Mayors liken pot enforcement to Prohibition

BIV

I'm Biv Dick Black, the Over Poster.
Apr 22, 2002
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Seattle
#1
The mayors of eight British Columbia cities, in a joint letter, liken marijuana enforcement to “alcohol prohibition in the United States in the 1930′s” and say that only organized crime profits from costly anti-pot measures.
The growth and export of “B.C. Bud” is an estimated $7 billion a year business in the western province oft-dubbed Canada’s “lotus land: B.C. has an estimated 20,000 grow operations, although a formal count is impossible.
“Widespread access to marijuana for our youth, grow-ops that provide funds for organized crime, and significant costs to taxpayers for enforcement are all compelling reasons to re-examine our failed approach to prohibition,” said Vancouver Mayor Gregor Robertson, one of those signing the letter.
As if to emphasize his point, thousands of Lower Mainland teenagers gathered in downtown Vancouver for a public 4/20 smoke-in last Friday. 4/20 has become a north-of-the-border equivalent of Seattle’s Hempfest, but without the organization, cameo appearances by politicians, and careful cleanup.


Police in Vancouver stood by without making arrests. Vancouver School Board officials inadvertently boosted the turnout by scheduling a teacher training day.
The mayors’ letter was addressed to B.C. Premier Christy Clark and opposition New Democratic Party leader Adrian Dix. Dix, favored to win the next election, says he favors decriminalization.
The Canadian federal government, like its U.S. counterpart, has embarked on what the mayors called “an endless stream of anti-marijuana initiatives.”
An estimated 30,000 Canadians are arrested each year for simple possession, 50,000 for marijuana related crime. A total of 1.5 million Canadians have a record for drug-related crime.
“Based on the evidence before us, we know that laws that aim to control the marijuana industry are ineffective and, like alcohol prohibition in the United States in the 1920′s, have led to violent unintended consequences,” the mayors wrote.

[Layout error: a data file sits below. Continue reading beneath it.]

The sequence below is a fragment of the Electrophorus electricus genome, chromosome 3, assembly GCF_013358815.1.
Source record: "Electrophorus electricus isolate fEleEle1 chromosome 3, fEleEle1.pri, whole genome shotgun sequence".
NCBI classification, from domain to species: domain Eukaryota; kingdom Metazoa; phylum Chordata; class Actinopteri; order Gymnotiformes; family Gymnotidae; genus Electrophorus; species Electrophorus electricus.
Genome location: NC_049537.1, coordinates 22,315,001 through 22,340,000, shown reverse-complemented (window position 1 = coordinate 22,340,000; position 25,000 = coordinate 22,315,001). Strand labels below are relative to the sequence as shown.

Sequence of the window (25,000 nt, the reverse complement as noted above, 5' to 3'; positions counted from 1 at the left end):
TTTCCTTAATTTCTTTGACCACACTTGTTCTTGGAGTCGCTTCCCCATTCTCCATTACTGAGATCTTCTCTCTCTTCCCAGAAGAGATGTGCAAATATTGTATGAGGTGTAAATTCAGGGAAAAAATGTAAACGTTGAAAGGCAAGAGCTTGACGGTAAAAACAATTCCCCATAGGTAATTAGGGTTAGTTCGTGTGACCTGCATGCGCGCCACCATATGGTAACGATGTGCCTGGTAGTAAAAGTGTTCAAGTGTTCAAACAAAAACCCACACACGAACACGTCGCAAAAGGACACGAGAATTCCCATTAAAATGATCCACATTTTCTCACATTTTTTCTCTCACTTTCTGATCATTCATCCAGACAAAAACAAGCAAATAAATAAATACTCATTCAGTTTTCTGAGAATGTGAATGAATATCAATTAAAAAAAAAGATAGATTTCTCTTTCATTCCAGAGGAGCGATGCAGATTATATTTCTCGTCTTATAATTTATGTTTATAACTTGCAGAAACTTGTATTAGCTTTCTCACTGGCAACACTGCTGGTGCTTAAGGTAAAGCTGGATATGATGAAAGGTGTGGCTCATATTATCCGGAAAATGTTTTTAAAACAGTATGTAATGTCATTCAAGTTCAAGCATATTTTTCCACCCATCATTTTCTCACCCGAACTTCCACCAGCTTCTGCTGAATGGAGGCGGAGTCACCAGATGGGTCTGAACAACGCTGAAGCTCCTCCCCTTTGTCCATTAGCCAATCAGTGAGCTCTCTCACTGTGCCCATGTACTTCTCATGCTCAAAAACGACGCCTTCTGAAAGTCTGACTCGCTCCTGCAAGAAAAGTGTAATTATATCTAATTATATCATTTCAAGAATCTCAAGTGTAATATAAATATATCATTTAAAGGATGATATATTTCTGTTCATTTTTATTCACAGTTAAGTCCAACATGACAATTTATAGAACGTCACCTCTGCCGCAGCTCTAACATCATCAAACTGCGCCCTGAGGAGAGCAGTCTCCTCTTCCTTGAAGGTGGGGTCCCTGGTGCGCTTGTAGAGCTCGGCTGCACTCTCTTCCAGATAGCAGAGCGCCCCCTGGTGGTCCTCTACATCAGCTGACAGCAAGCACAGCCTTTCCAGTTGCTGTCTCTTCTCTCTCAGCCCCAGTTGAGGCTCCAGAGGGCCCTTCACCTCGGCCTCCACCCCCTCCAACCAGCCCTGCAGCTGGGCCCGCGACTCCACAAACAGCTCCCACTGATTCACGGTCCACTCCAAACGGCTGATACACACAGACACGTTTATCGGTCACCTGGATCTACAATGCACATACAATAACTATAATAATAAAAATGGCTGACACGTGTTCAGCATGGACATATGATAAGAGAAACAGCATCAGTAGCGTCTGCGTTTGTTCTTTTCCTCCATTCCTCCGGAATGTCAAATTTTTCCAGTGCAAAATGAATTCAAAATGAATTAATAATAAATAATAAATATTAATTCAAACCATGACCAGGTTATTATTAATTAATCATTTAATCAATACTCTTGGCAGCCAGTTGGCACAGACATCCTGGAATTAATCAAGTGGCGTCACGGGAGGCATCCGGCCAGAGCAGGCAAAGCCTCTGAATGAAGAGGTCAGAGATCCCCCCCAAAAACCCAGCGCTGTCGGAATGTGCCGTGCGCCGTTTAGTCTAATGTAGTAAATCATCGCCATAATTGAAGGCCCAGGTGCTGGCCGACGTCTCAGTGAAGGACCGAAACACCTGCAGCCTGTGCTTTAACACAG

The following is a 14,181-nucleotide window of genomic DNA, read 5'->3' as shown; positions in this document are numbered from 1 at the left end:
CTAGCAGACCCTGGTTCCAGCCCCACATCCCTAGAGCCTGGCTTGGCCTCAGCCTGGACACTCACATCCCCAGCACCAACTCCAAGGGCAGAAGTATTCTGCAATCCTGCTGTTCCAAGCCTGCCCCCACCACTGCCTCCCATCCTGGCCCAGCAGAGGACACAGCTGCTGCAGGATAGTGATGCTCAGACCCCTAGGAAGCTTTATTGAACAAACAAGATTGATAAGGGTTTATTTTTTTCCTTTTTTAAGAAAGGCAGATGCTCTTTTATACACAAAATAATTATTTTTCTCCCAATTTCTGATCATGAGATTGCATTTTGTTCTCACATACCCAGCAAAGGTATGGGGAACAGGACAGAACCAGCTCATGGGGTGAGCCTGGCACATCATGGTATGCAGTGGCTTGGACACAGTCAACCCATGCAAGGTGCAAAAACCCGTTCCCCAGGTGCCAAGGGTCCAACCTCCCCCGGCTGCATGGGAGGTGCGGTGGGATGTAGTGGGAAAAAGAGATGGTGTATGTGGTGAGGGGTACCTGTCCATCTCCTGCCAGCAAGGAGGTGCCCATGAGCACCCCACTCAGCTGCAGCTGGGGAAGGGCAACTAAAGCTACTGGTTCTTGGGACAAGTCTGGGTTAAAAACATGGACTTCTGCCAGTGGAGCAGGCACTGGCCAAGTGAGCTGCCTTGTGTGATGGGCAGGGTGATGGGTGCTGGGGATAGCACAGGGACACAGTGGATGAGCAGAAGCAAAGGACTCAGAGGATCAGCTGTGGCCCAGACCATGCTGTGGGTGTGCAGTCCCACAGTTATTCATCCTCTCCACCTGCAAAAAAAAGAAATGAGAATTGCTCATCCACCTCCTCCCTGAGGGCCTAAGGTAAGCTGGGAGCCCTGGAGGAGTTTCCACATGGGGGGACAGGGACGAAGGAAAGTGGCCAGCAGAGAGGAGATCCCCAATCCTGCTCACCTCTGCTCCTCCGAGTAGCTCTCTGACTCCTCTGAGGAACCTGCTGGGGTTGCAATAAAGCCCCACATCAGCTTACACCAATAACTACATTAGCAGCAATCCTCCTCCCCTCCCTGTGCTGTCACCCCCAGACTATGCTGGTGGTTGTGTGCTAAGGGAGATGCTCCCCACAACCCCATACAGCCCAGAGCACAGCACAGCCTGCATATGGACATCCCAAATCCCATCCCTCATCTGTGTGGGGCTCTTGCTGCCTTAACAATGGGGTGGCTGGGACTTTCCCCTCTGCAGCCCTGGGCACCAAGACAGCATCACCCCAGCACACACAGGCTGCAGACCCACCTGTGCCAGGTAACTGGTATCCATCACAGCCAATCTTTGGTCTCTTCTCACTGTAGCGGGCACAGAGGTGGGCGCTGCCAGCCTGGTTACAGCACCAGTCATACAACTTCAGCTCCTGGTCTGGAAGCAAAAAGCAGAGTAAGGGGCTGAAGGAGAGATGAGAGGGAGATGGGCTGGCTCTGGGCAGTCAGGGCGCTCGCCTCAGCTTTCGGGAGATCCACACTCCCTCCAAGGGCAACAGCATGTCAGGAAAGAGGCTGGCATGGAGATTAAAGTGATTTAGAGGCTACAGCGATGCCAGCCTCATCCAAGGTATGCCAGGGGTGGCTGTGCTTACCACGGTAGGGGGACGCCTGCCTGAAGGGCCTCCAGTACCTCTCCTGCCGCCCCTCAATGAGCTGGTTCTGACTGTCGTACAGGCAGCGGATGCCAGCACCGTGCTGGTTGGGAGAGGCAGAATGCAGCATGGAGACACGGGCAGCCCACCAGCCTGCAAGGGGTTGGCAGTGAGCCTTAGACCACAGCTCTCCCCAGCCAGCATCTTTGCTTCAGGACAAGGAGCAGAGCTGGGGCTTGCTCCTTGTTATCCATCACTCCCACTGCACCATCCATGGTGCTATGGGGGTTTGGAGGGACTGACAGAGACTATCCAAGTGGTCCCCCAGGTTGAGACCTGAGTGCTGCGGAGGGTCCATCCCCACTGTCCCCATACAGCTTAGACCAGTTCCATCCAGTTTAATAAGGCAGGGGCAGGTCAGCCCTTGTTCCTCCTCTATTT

The mayors said marijuana should be regulated and taxed, a position similar to that of Initiative 502 on Washington’s November ballot. The eight mayors added:
“It is time to tax and strictly regulate marijuana under a public health framework. Regulating marijuana would allow the government to rationally address the health concerns of marijuana, raise government tax revenue and eliminate the huge profits from the marijuana industry that flow directly to crime.”
A CBC News investigation, aired on Thursday, exposed the increasing use of barter payment for “B.C. Bud.” Canadian-grown marijuana gets traded for cocaine or crack, which is then sold in British Columbia.
http://blog.seattlepi.com/seattlepolitics/2012/04/27/mayors-liken-pot-enforcement-to-prohibition/
 

Josh_R

Registered User
Jan 29, 2005
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Akron, Ohio
#5
True but I do agree with their thinkin.
Anytime I see an article with a fucked up headline, it is almost always followed by "So and So in some third world country..." and I stop reading. The big one today was "Dentist pulls all of ex-boyfriend’s teeth after breakup" and I think Wow that's fucked up! Then I read "WROCLAW, Poland (KTLA) -- A 45-year old man learned a hard lesson about the fury of a woman scorned" and think "of course".
 

MetalBender

I like fistables.
Dec 20, 2009
1,308
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New Orleans....Iowa
#6
I'm all for protecting people from infringement by others. However, I do not support infringing on ones personal freedom.
 

Atomic Fireball

Well-Known Member
Donator
Jul 26, 2005
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#7
Anytime I see an article with a fucked up headline, it is almost always followed by "So and So in some third world country..." and I stop reading. The big one today was "Dentist pulls all of ex-boyfriend’s teeth after breakup" and I think Wow that's fucked up! Then I read "WROCLAW, Poland (KTLA) -- A 45-year old man learned a hard lesson about the fury of a woman scorned" and think "of course".
Could have been Florida